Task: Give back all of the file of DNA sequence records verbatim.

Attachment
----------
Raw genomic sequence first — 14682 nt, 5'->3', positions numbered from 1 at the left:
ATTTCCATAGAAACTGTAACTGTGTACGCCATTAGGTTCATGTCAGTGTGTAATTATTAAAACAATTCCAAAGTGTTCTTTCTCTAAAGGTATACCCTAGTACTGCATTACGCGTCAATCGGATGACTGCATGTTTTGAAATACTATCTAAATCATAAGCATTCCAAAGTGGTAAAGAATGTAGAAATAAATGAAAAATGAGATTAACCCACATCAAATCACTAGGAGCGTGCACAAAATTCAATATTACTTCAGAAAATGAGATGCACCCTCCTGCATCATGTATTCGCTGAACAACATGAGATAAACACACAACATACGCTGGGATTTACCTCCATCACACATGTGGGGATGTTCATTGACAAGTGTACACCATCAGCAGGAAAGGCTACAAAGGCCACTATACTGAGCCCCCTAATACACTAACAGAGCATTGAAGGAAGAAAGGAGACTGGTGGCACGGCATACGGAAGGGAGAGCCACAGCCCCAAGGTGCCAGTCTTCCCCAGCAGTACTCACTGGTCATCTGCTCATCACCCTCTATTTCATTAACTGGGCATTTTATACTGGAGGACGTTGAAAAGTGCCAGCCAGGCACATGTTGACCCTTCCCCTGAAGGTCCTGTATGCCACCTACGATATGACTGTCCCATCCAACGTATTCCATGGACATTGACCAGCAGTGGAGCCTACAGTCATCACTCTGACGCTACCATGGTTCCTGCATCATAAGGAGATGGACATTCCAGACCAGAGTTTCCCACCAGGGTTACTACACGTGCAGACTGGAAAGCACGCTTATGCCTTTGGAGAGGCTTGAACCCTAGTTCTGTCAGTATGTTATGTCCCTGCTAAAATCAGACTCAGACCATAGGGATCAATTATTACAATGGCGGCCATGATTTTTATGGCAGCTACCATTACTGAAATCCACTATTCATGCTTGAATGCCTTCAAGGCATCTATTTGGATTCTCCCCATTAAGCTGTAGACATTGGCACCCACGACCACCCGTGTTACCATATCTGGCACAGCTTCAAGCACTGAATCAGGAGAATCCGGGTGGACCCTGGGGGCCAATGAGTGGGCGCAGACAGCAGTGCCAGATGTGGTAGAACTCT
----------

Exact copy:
Raw genomic sequence first — 14682 nt, 5'->3', positions numbered from 1 at the left:
ATTTCCATAGAAACTGTAACTGTGTACGCCATTAGGTTCATGTCAGTGTGTAATTATTAAAACAATTCCAAAGTGTTCTTTCTCTAAAGGTATACCCTAGTACTGCATTACGCGTCAATCGGATGACTGCATGTTTTGAAATACTATCTAAATCATAAGCATTCCAAAGTGGTAAAGAATGTAGAAATAAATGAAAAATGAGATTAACCCACATCAAATCACTAGGAGCGTGCACAAAATTCAATATTACTTCAGAAAATGAGATGCACCCTCCTGCATCATGTATTCGCTGAACAACATGAGATAAACACACAACATACGCTGGGATTTACCTCCATCACACATGTGGGGATGTTCATTGACAAGTGTACACCATCAGCAGGAAAGGCTACAAAGGCCACTATACTGAGCCCCCTAATACACTAACAGAGCATTGAAGGAAGAAAGGAGACTGGTGGCACGGCATACGGAAGGGAGAGCCACAGCCCCAAGGTGCCAGTCTTCCCCAGCAGTACTCACTGGTCATCTGCTCATCACCCTCTATTTCATTAACTGGGCATTTTATACTGGAGGACGTTGAAAAGTGCCAGCCAGGCACATGTTGACCCTTCCCCTGAAGGTCCTGTATGCCACCTACGATATGACTGTCCCATCCAACGTATTCCATGGACATTGACCAGCAGTGGAGCCTACAGTCATCACTCTGACGCTACCATGGTTCCTGCATCATAAGGAGATGGACATTCCAGACCAGAGTTTCCCACCAGGGTTACTACACGTGCAGACTGGAAAGCACGCTTATGCCTTTGGAGAGGCTTGAACCCTAGTTCTGTCAGTATGTTATGTCCCTGCTAAAATCAGACTCAGACCATAGGGATCAATTATTACAATGGCGGCCATGATTTTTATGGCAGCTACCATTACTGAAATCCACTATTCATGCTTGAATGCCTTCAAGGCATCTATTTGGATTCTCCCCATTAAGCTGTAGACATTGGCACCCACGACCACCCGTGTTACCATATCTGGCACAGCTTCAAGCACTGAATCAGGAGAATCCGGGTGGACCCTGGGGGCCAATGAGTGGGCGCAGACAGCAGTGCCAGATGTGGTAGAACTCT